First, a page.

In December 1996 I produced The Official Hunter S. Thompson Tribute at Memorial Auditorium in Hunter’s hometown of Louisville, Kentucky. I brought in Johnny Depp, Warren Zevon, Roxanne Pulitzer, Douglas Brinkley, David Amram, Harvey Sloane, Hunter’s mom Virginia, his son Juan, The Sheriff of Pitkin County (Hunter’s bodyguard), and many others including some of Hunter’s childhood friends. It was an amazing event. The energy was sky high. Electricity filled the over 2,000 standing room only crowd. A&E filmed it as did Hollywood filmmaker Wayne Ewing who had just finished filming The Eagles’ Last Tour. The event was a huge success. The problem was that one week before the event the University of Louisville, fearful of negative publicity, withdrew their sponsorship. The event cost $80,000, a small sum compared to the $2.5 million Johnny paid to produce the Blastoff. We earned $30,000 from ticket and merchandise sales. I got stuck with the $50,000 balance to pay out of my pocket. A $30,000 balance remains. Sarah and I are still paying on it. Of the over 1,000 music and poetry events I produced all over Europe and the USA, in the past 15 years, this was the biggest loser. On all but five I broke even, lost a little, or made a little. When I made a little the extra money went into the next creative project.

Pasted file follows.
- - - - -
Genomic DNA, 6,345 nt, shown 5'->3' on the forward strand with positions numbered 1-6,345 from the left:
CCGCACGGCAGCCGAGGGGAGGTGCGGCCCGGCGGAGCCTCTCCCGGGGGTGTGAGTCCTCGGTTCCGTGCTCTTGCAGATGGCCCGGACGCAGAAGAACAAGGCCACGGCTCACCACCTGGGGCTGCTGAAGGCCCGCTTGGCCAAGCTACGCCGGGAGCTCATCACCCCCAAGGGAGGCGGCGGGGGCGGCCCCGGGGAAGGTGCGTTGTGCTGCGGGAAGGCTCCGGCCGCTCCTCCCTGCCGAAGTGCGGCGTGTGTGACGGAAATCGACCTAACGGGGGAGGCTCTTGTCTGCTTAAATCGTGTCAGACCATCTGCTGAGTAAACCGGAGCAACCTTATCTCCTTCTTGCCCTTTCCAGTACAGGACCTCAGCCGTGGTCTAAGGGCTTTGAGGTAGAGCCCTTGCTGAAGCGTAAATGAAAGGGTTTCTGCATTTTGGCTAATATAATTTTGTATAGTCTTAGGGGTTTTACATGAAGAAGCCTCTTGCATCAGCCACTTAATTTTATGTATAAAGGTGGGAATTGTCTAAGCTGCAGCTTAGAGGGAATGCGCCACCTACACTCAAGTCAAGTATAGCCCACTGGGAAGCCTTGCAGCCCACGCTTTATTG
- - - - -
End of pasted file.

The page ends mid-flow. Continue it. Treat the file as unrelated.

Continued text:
Wayne Ewing filmed the 1996 Hunter Tribute so it could be included in his newly released cinema verite documentary Breakfast With Hunter. The film is brilliant. Wayne used a great deal of footage from the Hunter Tribute that I produced. At the 1996 Tribute, Wayne agreed, on a handshake, to send me copies of both his film of the ’96 Tribute and the final product, Breakfast With Hunter. After the ’96 Tribute I talked with Hunter and Wayne about the $50,000 loss. I never heard from Wayne again. Sarah and I paid $49 to order Wayne’s new documentary from his website. I was glad Wayne used so much footage from my Hunter Tribute. But I was furious that he credited the University of Louisville for producing the event. I wrote Wayne an angry email asking that credits be changed and that he send us copies of the DVD. While in Colorado for Hunter’s Blastoff I got word, from various sources, that Hunter’s beautiful wife Anita and his wonderful son Juan had been told that I was going to file a lawsuit against Hunter’s Estate. A lie. Before leaving Colorado I wrote them a letter to set straight the lies of the grapevine.